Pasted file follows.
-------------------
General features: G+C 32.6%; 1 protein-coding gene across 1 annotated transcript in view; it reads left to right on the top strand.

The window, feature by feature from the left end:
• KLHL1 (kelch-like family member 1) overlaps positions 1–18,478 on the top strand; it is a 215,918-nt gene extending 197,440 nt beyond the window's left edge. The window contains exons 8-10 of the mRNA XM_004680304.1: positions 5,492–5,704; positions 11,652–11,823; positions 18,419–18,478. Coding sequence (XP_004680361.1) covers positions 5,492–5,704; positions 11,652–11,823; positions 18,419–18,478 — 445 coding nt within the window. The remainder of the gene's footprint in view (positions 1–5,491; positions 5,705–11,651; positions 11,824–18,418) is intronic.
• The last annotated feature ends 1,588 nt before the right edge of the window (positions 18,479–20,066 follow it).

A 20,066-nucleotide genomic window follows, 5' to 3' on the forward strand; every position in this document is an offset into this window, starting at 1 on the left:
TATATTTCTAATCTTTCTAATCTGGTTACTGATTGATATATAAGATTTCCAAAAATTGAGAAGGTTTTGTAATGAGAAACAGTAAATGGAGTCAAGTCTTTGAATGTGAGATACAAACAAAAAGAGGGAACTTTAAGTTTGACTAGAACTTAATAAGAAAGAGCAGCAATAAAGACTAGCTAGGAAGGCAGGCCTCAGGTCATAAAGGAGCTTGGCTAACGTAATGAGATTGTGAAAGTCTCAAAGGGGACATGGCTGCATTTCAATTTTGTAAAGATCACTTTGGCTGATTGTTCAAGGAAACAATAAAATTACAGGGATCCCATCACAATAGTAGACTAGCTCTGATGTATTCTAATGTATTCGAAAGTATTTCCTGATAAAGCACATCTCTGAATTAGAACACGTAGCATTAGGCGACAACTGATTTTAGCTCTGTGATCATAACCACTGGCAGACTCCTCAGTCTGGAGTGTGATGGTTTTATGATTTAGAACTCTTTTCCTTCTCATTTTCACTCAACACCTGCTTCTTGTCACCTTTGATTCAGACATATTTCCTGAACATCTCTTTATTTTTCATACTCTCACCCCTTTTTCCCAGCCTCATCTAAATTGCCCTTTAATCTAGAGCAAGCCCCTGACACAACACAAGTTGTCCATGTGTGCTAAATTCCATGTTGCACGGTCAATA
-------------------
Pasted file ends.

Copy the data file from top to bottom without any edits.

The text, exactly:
General features: G+C 32.6%; 1 protein-coding gene across 1 annotated transcript in view; it reads left to right on the top strand.

The window, feature by feature from the left end:
• KLHL1 (kelch-like family member 1) overlaps positions 1–18,478 on the top strand; it is a 215,918-nt gene extending 197,440 nt beyond the window's left edge. The window contains exons 8-10 of the mRNA XM_004680304.1: positions 5,492–5,704; positions 11,652–11,823; positions 18,419–18,478. Coding sequence (XP_004680361.1) covers positions 5,492–5,704; positions 11,652–11,823; positions 18,419–18,478 — 445 coding nt within the window. The remainder of the gene's footprint in view (positions 1–5,491; positions 5,705–11,651; positions 11,824–18,418) is intronic.
• The last annotated feature ends 1,588 nt before the right edge of the window (positions 18,479–20,066 follow it).

A 20,066-nucleotide genomic window follows, 5' to 3' on the forward strand; every position in this document is an offset into this window, starting at 1 on the left:
TATATTTCTAATCTTTCTAATCTGGTTACTGATTGATATATAAGATTTCCAAAAATTGAGAAGGTTTTGTAATGAGAAACAGTAAATGGAGTCAAGTCTTTGAATGTGAGATACAAACAAAAAGAGGGAACTTTAAGTTTGACTAGAACTTAATAAGAAAGAGCAGCAATAAAGACTAGCTAGGAAGGCAGGCCTCAGGTCATAAAGGAGCTTGGCTAACGTAATGAGATTGTGAAAGTCTCAAAGGGGACATGGCTGCATTTCAATTTTGTAAAGATCACTTTGGCTGATTGTTCAAGGAAACAATAAAATTACAGGGATCCCATCACAATAGTAGACTAGCTCTGATGTATTCTAATGTATTCGAAAGTATTTCCTGATAAAGCACATCTCTGAATTAGAACACGTAGCATTAGGCGACAACTGATTTTAGCTCTGTGATCATAACCACTGGCAGACTCCTCAGTCTGGAGTGTGATGGTTTTATGATTTAGAACTCTTTTCCTTCTCATTTTCACTCAACACCTGCTTCTTGTCACCTTTGATTCAGACATATTTCCTGAACATCTCTTTATTTTTCATACTCTCACCCCTTTTTCCCAGCCTCATCTAAATTGCCCTTTAATCTAGAGCAAGCCCCTGACACAACACAAGTTGTCCATGTGTGCTAAATTCCATGTTGCACGGTCAATA